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Pintupi people

Portrait photo of an Aboriginal Australian man.
Tim Payungka Tjapangarti. Flinders University Art Museum Collection. Photo: Professor JVS Megaw

about 1935–2000

In 1958 Tim Payungka brought his family to Haasts Bluff settlement with Uta Uta Tjangala, his father-in-law. A handsome man with a superb physique, he was considered ‘a classic Aboriginal warrior’. He was part of the original group of Papunya painters and helped with Pintupi–English translation. He had a great love of ceremony and song, and used his command of the Warlpiri language to encourage the sharing of ritual knowledge between the different cultural groups.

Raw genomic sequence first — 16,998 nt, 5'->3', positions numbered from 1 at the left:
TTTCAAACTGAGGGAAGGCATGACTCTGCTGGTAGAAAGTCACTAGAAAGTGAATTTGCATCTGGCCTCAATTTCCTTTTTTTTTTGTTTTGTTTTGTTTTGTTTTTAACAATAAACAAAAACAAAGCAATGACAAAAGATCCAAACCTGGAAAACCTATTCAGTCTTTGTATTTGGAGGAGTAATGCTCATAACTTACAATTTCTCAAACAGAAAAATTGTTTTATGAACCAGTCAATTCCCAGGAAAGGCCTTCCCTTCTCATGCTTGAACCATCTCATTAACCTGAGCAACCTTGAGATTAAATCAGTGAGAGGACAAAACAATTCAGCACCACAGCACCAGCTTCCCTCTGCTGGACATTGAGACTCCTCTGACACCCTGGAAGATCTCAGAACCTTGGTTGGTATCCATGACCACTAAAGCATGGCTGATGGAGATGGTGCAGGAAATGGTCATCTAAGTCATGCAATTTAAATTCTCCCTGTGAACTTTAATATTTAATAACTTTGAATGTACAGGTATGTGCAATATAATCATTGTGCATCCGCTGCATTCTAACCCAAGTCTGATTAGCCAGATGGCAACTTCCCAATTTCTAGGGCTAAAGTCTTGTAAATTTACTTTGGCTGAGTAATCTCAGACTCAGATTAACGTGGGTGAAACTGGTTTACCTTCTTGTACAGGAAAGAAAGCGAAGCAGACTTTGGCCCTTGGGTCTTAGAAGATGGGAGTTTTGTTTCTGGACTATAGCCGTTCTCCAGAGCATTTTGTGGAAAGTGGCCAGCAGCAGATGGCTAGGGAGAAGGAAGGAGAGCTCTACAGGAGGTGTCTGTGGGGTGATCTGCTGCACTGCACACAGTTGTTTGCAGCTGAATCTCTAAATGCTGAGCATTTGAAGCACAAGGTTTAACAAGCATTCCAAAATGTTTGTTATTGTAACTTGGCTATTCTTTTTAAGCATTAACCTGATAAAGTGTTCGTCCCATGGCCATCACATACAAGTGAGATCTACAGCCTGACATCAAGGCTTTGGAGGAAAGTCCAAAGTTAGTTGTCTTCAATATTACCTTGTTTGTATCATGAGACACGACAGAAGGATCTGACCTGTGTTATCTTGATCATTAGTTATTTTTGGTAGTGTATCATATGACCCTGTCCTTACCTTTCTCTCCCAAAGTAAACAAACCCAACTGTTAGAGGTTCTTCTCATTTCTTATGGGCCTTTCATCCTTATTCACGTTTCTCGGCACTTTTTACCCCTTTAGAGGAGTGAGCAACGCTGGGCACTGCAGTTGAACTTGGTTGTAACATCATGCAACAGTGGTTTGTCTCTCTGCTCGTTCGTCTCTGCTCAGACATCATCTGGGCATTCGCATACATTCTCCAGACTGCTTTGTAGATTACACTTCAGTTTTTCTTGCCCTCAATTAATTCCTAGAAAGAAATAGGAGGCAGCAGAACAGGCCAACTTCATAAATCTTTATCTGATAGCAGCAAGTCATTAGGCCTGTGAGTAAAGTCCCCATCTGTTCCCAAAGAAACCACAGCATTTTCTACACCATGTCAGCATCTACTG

Tim Payungka Tjapangarti

Artworks

Aboriginal painting.
Tingarri Story

Tingarri Story, 1975

During the Dreaming a large group of Tingarri Men gathered for ceremonies. A ritual area was prepared by clearing the ground of plants and raking it smooth, then hardening the surface with a mixture of blood and water. Meat was then presented to the elders — a gift from the young men in return for the teaching of the sacred law. The ceremonial area is indicated by the large set of concentric circles at the centre of the painting. The lines that connect the large and small circles symbolise ceremonial objects employed in the related rites.

Tim Payungka Tjapangarti Tingarri Story

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